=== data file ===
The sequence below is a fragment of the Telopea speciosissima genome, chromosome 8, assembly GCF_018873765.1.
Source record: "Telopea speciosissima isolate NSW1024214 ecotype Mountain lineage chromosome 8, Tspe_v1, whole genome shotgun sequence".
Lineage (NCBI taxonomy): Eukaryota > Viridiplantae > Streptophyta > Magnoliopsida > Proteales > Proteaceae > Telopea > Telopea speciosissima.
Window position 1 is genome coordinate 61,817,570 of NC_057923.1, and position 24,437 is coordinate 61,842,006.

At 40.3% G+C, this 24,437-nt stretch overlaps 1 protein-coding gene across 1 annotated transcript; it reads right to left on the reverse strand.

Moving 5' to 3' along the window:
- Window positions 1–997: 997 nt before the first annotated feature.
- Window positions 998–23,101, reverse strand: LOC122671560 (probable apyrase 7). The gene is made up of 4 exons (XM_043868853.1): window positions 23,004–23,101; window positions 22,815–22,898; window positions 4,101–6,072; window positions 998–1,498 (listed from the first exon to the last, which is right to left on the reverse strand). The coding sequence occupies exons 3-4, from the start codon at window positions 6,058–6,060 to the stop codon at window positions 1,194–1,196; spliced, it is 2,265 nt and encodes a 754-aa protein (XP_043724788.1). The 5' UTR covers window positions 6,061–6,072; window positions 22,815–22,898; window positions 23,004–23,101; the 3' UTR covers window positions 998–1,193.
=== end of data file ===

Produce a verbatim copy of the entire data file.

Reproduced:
The sequence below is a fragment of the Telopea speciosissima genome, chromosome 8, assembly GCF_018873765.1.
Source record: "Telopea speciosissima isolate NSW1024214 ecotype Mountain lineage chromosome 8, Tspe_v1, whole genome shotgun sequence".
Lineage (NCBI taxonomy): Eukaryota > Viridiplantae > Streptophyta > Magnoliopsida > Proteales > Proteaceae > Telopea > Telopea speciosissima.
Window position 1 is genome coordinate 61,817,570 of NC_057923.1, and position 24,437 is coordinate 61,842,006.

At 40.3% G+C, this 24,437-nt stretch overlaps 1 protein-coding gene across 1 annotated transcript; it reads right to left on the reverse strand.

Moving 5' to 3' along the window:
- Window positions 1–997: 997 nt before the first annotated feature.
- Window positions 998–23,101, reverse strand: LOC122671560 (probable apyrase 7). The gene is made up of 4 exons (XM_043868853.1): window positions 23,004–23,101; window positions 22,815–22,898; window positions 4,101–6,072; window positions 998–1,498 (listed from the first exon to the last, which is right to left on the reverse strand). The coding sequence occupies exons 3-4, from the start codon at window positions 6,058–6,060 to the stop codon at window positions 1,194–1,196; spliced, it is 2,265 nt and encodes a 754-aa protein (XP_043724788.1). The 5' UTR covers window positions 6,061–6,072; window positions 22,815–22,898; window positions 23,004–23,101; the 3' UTR covers window positions 998–1,193.